One of the key characters is Ann Kelmot, the tormented woman at the centre of the mystery that defeats Holmes 30 years before the film is set. “If there’s a model for the character of Ann, it would be Kim Novak in Vertigo,” says Bill Condon. “Ann is the ghost that haunts the movie and she’s left an impression that Holmes has never forgotten, and even though she only has one scene, she has to make the same impression on the audience. Anne Carey had seen “A Doll’s House” in New York and when I saw Hattie Morahan, I knew she was the one. She’s a wonderful actress and one who is on the cusp of fame; I think we’ll be seeing a lot more of her soon.”

Producer Anne Carey concurs: “Finding Hattie Morahan was a great stroke of luck. We wanted someone with an enigmatic quality for this woman of mystery who moved Holmes to the point of retirement and had such a big effect on his life. I went to see “The Doll’s House” and Hattie’s was just a stunning performance and super emotional and I told Bill he had to check her out. It’s so nice when those things happen – you can search and search and then the person just shows up and she’s great in the movie.”

Playing alongside the British cast is Japanese star Hiroyuki Sanada, perhaps best known to cinema audiences for his action roles but whose turn in “King Lear” at the Royal Shakespeare Company in 1999 and 2000 earned him an honorary MBE. “The character of Umezaki is Japanese but raised by an Anglophile so we needed an actor who was extremely comfortable speaking English,” says Condon. “I was worried that it would be too small a part for Hiro but it fit him so well and he’s a classically trained actor who maybe doesn’t get to show that in American movies. It was such a treat to see the immediate rapport between him and Ian and their mutual respect and some of those scenes in the movie represent really extraordinary work on Hiro’s part.”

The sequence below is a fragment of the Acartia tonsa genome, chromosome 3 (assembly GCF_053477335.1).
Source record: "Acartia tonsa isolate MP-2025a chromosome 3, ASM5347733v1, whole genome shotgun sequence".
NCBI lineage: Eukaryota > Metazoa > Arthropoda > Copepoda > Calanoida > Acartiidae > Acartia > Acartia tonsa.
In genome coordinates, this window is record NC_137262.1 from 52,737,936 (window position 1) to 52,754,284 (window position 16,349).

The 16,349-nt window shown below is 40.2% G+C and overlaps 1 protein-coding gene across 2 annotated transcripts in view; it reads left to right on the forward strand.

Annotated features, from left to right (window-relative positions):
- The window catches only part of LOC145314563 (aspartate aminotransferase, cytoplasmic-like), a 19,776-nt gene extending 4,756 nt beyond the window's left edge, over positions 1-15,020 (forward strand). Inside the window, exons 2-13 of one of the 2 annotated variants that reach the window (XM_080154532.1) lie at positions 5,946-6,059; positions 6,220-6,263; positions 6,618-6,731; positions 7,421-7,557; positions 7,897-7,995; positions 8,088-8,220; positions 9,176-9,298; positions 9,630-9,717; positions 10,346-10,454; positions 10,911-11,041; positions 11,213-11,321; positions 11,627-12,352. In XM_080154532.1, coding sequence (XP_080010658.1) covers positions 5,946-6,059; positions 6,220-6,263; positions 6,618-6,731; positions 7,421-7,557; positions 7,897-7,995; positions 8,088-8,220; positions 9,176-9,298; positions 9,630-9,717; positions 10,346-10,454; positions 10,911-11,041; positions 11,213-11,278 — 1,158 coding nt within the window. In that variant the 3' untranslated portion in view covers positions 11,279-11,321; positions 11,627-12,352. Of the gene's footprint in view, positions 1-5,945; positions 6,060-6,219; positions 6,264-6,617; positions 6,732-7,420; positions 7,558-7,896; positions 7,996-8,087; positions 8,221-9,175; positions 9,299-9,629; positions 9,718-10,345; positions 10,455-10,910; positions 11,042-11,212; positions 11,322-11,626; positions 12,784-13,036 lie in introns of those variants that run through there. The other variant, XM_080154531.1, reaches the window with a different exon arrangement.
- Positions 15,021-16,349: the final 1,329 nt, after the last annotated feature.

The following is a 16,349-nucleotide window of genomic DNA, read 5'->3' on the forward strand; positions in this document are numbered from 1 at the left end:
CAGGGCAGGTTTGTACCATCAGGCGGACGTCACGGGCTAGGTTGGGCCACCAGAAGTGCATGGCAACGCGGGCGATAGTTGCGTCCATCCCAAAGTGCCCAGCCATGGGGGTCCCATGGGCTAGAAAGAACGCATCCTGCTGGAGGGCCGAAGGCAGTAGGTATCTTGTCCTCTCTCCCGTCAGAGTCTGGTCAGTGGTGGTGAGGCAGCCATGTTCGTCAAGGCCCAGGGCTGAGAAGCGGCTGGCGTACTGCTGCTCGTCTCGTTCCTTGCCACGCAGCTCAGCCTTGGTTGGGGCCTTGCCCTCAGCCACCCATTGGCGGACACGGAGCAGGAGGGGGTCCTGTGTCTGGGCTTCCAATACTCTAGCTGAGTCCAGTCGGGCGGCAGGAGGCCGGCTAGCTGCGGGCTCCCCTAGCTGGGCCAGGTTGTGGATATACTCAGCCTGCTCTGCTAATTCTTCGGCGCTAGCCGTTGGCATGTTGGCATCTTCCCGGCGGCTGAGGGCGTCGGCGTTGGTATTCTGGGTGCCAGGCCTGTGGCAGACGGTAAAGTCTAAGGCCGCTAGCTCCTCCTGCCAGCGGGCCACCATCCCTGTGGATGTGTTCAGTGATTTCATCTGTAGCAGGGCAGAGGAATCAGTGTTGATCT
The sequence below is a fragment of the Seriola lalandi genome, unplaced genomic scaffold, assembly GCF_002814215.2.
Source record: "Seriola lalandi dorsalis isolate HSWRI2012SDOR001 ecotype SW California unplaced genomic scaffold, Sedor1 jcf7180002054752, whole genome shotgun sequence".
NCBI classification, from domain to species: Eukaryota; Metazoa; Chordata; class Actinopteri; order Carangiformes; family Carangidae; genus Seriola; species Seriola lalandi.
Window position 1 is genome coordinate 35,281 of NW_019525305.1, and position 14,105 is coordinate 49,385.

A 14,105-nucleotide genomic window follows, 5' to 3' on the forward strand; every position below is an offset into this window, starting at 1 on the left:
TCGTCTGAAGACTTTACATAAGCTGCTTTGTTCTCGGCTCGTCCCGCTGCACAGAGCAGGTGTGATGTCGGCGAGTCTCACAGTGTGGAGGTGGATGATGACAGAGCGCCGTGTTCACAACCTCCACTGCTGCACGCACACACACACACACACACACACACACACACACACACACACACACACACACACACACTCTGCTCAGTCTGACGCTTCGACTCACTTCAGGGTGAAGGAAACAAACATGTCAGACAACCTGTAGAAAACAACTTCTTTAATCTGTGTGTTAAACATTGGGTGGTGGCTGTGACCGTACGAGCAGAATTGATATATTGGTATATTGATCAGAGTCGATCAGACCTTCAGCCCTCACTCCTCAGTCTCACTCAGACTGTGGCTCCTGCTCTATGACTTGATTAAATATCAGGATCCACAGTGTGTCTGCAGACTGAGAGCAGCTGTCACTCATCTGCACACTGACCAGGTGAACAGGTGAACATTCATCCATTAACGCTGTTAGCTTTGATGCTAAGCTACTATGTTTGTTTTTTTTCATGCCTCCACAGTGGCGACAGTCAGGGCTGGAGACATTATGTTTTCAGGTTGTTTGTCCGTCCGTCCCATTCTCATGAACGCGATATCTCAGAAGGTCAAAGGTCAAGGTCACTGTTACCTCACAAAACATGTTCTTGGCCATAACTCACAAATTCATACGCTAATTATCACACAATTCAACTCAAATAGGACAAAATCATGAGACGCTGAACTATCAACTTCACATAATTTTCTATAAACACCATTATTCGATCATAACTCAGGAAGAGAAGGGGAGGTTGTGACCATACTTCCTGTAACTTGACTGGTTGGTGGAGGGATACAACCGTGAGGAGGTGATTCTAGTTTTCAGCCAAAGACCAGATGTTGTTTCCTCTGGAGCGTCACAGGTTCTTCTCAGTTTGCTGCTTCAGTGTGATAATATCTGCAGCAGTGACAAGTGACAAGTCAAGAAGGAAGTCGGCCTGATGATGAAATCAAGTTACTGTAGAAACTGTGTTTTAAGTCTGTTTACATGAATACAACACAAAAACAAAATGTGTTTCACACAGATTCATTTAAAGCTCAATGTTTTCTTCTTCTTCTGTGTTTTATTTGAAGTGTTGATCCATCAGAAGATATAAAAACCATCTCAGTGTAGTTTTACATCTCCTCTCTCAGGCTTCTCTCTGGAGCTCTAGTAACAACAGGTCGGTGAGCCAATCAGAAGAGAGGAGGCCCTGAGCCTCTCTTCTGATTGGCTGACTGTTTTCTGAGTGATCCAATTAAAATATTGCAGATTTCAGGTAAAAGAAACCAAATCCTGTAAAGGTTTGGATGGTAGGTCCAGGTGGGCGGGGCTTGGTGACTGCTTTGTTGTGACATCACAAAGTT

“We got the best Japanese actor for the role,” says McKellen. “Hiro added such detail from his own experience and culture and I always felt I was with the real Umezaki, not the actor playing him. Hiroyuki was a real asset too as he brought authentic modes of behavior to the film.”

With the cast in place, filming began in July 2014 in east London and Sussex. The behind the scenes team was headed by cinematographer Tobias Schliessler, production designer Martin Childs, costume designer Keith Madden and make-up designers Dave and Lou Elsey. The composer is Carter Burwell.